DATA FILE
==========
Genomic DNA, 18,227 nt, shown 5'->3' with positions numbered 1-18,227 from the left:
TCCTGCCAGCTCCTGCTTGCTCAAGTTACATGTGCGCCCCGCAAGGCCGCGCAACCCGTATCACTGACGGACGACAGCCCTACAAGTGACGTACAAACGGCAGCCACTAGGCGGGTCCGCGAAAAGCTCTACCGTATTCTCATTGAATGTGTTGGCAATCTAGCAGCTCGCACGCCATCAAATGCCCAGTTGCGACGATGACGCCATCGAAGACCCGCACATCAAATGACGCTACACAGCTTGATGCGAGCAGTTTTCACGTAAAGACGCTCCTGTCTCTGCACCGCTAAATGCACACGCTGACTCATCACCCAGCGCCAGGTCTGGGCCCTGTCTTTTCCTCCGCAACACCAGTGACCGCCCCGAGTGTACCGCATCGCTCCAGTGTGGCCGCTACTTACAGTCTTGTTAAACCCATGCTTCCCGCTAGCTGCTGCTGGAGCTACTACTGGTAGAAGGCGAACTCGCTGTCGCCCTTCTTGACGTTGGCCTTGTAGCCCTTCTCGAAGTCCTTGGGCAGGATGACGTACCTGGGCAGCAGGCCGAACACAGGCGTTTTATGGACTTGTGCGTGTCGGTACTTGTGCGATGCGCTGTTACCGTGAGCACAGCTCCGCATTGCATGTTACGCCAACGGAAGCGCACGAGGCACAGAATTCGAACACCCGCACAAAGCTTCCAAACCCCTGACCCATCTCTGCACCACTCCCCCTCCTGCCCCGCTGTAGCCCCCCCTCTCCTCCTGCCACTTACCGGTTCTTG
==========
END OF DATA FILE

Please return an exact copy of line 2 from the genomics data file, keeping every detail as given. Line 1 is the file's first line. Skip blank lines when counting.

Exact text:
TCCTGCCAGCTCCTGCTTGCTCAAGTTACATGTGCGCCCCGCAAGGCCGCGCAACCCGTATCACTGACGGACGACAGCCCTACAAGTGACGTACAAACGGCAGCCACTAGGCGGGTCCGCGAAAAGCTCTACCGTATTCTCATTGAATGTGTTGGCAATCTAGCAGCTCGCACGCCATCAAATGCCCAGTTGCGACGATGACGCCATCGAAGACCCGCACATCAAATGACGCTACACAGCTTGATGCGAGCAGTTTTCACGTAAAGACGCTCCTGTCTCTGCACCGCTAAATGCACACGCTGACTCATCACCCAGCGCCAGGTCTGGGCCCTGTCTTTTCCTCCGCAACACCAGTGACCGCCCCGAGTGTACCGCATCGCTCCAGTGTGGCCGCTACTTACAGTCTTGTTAAACCCATGCTTCCCGCTAGCTGCTGCTGGAGCTACTACTGGTAGAAGGCGAACTCGCTGTCGCCCTTCTTGACGTTGGCCTTGTAGCCCTTCTCGAAGTCCTTGGGCAGGATGACGTACCTGGGCAGCAGGCCGAACACAGGCGTTTTATGGACTTGTGCGTGTCGGTACTTGTGCGATGCGCTGTTACCGTGAGCACAGCTCCGCATTGCATGTTACGCCAACGGAAGCGCACGAGGCACAGAATTCGAACACCCGCACAAAGCTTCCAAACCCCTGACCCATCTCTGCACCACTCCCCCTCCTGCCCCGCTGTAGCCCCCCCTCTCCTCCTGCCACTTACCGGTTCTTG